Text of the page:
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Posted November 11, 1999
Although Gilbert Bilezikian is one of Wheaton College¿s respected teachers and a respected leader of the Willow Creek Community Church, this reviewer was very disappointed with Beyond Sex Roles. The author¿s disregard for the economy of expression idea greatly displeased this reviewer. The argument that the author developed in two hundred and fourteen pages should have only taken less than one hundred. The thesis of Beyond Sex Roles is located half way through the book, ¿Jesus taught His followers in word and deed to consider the gender difference irrelevant to the concerns and to the processes of the kingdom of God.¿ (118) Bilezikian based his argument primarily on Galatians 3:28. The author developed the thesis through the creation design of equality, the fall, the consequences of the fall, the special concern of restoring women to creation design levels, and the role of women in the catholic church, referred to as the new community. One obvious flaw in the format of the book is Bilezikian¿s lack of preview statements. Often, the reader is confused as to the purpose of each section. This is due in large part to the author¿s rambling and redundant statements. For example, when the author dealt with the I Corinthians 14:31-40 passage (144-153), he immediately stated that the passage excluded women from speaking in the church. This interpretation is exactly opposite of the intended thesis of the book. It was not until six pages later that Bilezikian developed his argument against the traditional interpretation of this passage. The lack of a preview statement causes the careful reader to question the internal consistency of the book. The author stated in his preface that he would respond to James B. Hurley¿s Men and Women in Biblical Perspective. Justification for this response is the statement that other views ¿need to be considered¿ (12). For the sake of convenience and brevity, he responded to one book. His aim was ¿for the nonspecialized reader to be able to follow with the discussion step by step, to evaluate arguments, to consider alternative views, and to arrive at independent conclusions¿ (12). First, note the plurality of ¿alternative views,¿ which does not agree with his statement of only using one book of the other persuasion. Second, Bilezikian responded to the Hurley text through notes placed some forty pages after the conclusion of the book. Had the author any knowledge of nonspecialized readers he would have known that they usually do not read the notes. If the author had wanted the nonspecialized reader to consider the alternative views, evaluate and follow the arguments and then arrive at their own conclusion, he would have placed the notes within the text in order to facilitate this goal. The only conclusion this reviewer can draw from the author¿s placing of notes at the end is that he was afraid the nonspecialized person would accept the view of Hurley and disregard the Bilezikian¿s argument. The reviewer of this book agrees with the thesis of Bilezikian¿s book but believes that the book is a shoddy representation of the scholarly work accomplished by individuals who believe in the inherent equality of the sexes. Only people with a special interest in women¿s roles in Christianity need purchase this poorly edited book. A more fitting book is Gender and Grace (InterVarsity Press, 1990) by Mary Stewart VanLeeuwen. The only saving feature of this book, except the thesis, is the extensive bibliography at the close of the book. (307-331) The format of the book represents lack of critical thinking on behalf of the author and publisher.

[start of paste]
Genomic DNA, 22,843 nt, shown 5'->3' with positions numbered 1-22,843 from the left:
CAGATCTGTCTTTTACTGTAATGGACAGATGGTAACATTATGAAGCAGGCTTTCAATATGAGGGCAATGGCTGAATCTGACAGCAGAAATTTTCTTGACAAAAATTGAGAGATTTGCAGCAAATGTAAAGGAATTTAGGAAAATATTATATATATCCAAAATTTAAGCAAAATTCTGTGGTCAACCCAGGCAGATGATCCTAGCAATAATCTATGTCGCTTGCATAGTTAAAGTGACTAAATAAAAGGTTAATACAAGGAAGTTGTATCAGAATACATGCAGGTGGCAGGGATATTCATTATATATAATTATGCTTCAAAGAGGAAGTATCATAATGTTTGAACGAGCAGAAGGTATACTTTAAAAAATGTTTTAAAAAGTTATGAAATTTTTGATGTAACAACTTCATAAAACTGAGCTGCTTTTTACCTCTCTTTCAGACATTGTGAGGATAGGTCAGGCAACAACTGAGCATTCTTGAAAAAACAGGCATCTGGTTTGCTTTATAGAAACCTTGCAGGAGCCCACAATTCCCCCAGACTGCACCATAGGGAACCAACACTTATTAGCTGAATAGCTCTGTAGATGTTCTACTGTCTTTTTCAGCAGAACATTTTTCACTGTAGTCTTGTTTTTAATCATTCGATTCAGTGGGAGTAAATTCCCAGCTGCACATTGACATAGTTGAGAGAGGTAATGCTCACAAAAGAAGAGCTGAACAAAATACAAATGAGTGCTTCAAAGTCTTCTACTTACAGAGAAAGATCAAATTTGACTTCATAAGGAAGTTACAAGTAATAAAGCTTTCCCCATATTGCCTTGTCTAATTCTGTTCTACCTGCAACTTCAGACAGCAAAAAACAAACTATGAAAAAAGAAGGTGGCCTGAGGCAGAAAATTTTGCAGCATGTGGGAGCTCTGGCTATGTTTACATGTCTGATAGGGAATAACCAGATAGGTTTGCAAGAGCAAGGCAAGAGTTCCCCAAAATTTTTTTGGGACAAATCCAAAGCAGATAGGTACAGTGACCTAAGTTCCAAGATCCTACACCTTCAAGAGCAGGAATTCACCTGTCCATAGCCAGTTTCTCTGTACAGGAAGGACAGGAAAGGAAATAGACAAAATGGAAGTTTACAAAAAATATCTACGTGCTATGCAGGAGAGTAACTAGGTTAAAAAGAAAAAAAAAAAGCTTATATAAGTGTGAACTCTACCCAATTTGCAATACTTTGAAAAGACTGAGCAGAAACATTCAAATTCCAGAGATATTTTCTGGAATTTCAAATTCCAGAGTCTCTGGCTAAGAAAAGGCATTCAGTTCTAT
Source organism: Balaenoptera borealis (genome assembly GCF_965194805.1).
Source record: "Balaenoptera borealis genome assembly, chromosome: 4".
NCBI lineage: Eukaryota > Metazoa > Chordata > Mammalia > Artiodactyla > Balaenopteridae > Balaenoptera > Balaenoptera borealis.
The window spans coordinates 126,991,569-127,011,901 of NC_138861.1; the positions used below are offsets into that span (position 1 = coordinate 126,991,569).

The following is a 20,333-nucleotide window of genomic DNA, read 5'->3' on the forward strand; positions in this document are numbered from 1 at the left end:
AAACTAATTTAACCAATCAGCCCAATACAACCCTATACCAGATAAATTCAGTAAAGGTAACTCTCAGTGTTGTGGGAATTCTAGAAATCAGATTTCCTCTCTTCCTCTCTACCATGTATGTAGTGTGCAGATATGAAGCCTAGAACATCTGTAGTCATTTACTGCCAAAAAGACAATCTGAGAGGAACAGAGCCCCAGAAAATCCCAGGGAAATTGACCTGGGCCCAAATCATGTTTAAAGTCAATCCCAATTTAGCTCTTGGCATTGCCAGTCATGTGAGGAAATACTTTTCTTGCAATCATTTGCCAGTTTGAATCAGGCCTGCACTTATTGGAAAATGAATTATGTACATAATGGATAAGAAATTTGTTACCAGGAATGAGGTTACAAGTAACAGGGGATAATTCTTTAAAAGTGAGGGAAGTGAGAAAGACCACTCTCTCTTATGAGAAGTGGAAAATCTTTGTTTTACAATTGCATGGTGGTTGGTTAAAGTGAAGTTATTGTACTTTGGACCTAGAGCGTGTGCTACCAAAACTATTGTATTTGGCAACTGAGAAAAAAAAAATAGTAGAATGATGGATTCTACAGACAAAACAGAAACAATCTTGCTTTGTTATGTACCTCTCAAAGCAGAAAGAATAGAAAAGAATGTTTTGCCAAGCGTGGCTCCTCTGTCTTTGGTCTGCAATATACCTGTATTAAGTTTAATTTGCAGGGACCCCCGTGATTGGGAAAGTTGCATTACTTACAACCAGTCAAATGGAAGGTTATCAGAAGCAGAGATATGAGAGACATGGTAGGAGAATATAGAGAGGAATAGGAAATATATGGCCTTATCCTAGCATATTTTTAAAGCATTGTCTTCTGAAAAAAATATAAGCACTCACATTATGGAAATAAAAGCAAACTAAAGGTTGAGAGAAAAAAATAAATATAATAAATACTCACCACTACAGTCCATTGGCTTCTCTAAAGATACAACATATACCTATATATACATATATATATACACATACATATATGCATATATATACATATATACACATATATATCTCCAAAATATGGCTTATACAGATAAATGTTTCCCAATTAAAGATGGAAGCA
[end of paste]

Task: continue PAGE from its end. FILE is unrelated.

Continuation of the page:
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Posted October 16, 2003
This book changed my view on a woman's role in the church and family when I first read it my sophomore year in college (I am a man who at one time considered women unfit for full ordained ministry). I am now a seminary student pursuing ordained ministry, and have recommended this book to all my peers who have expressed interest in the topic. No, it is not the most well-edited or organized book on the subject, but it is a terrific introduction to the hardest issues and scriptures used to keep women from church leadership and equality in general. A truly concerned reader will have no problem finding or studying the endnotes, and the book's Creation-Fall-Redemption format is easily followed, despite a previous reviewer's opinion. As I stated earlier, there are more thorough treatments of the topic elsewhere, but if you are looking for an ample introduction to either reinforce your understanding of women's roles in church and family, or wish to challenge your own views with soundly reasoned and biblical arguments, this is the book for you.
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Posted November 14, 2008
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